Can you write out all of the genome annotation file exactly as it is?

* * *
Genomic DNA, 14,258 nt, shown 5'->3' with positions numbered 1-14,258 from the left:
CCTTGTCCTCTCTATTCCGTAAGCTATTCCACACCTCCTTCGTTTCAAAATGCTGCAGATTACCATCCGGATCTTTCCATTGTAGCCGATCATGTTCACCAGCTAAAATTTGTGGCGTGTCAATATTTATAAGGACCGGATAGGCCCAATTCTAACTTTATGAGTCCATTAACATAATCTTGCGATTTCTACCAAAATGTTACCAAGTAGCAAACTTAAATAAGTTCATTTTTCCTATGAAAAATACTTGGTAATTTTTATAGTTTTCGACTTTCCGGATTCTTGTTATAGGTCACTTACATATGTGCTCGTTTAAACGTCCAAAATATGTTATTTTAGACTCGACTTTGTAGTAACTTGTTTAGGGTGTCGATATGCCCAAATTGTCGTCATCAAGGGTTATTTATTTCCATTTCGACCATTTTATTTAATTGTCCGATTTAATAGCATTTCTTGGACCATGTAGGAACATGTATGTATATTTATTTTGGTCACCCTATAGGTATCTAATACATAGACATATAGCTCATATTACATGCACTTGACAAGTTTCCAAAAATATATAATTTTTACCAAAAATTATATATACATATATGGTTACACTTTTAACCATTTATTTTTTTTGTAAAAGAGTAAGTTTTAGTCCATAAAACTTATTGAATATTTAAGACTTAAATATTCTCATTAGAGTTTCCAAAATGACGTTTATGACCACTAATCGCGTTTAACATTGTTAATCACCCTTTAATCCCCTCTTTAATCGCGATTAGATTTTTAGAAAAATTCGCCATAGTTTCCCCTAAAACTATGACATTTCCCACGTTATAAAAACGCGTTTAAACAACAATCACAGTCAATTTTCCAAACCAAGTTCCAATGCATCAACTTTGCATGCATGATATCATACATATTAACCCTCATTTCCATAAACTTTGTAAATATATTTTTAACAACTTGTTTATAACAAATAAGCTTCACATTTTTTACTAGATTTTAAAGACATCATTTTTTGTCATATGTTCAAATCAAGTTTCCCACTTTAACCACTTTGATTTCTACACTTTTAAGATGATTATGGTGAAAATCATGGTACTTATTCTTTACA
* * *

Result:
Genomic DNA, 14,258 nt, shown 5'->3' with positions numbered 1-14,258 from the left:
CCTTGTCCTCTCTATTCCGTAAGCTATTCCACACCTCCTTCGTTTCAAAATGCTGCAGATTACCATCCGGATCTTTCCATTGTAGCCGATCATGTTCACCAGCTAAAATTTGTGGCGTGTCAATATTTATAAGGACCGGATAGGCCCAATTCTAACTTTATGAGTCCATTAACATAATCTTGCGATTTCTACCAAAATGTTACCAAGTAGCAAACTTAAATAAGTTCATTTTTCCTATGAAAAATACTTGGTAATTTTTATAGTTTTCGACTTTCCGGATTCTTGTTATAGGTCACTTACATATGTGCTCGTTTAAACGTCCAAAATATGTTATTTTAGACTCGACTTTGTAGTAACTTGTTTAGGGTGTCGATATGCCCAAATTGTCGTCATCAAGGGTTATTTATTTCCATTTCGACCATTTTATTTAATTGTCCGATTTAATAGCATTTCTTGGACCATGTAGGAACATGTATGTATATTTATTTTGGTCACCCTATAGGTATCTAATACATAGACATATAGCTCATATTACATGCACTTGACAAGTTTCCAAAAATATATAATTTTTACCAAAAATTATATATACATATATGGTTACACTTTTAACCATTTATTTTTTTTGTAAAAGAGTAAGTTTTAGTCCATAAAACTTATTGAATATTTAAGACTTAAATATTCTCATTAGAGTTTCCAAAATGACGTTTATGACCACTAATCGCGTTTAACATTGTTAATCACCCTTTAATCCCCTCTTTAATCGCGATTAGATTTTTAGAAAAATTCGCCATAGTTTCCCCTAAAACTATGACATTTCCCACGTTATAAAAACGCGTTTAAACAACAATCACAGTCAATTTTCCAAACCAAGTTCCAATGCATCAACTTTGCATGCATGATATCATACATATTAACCCTCATTTCCATAAACTTTGTAAATATATTTTTAACAACTTGTTTATAACAAATAAGCTTCACATTTTTTACTAGATTTTAAAGACATCATTTTTTGTCATATGTTCAAATCAAGTTTCCCACTTTAACCACTTTGATTTCTACACTTTTAAGATGATTATGGTGAAAATCATGGTACTTATTCTTTACA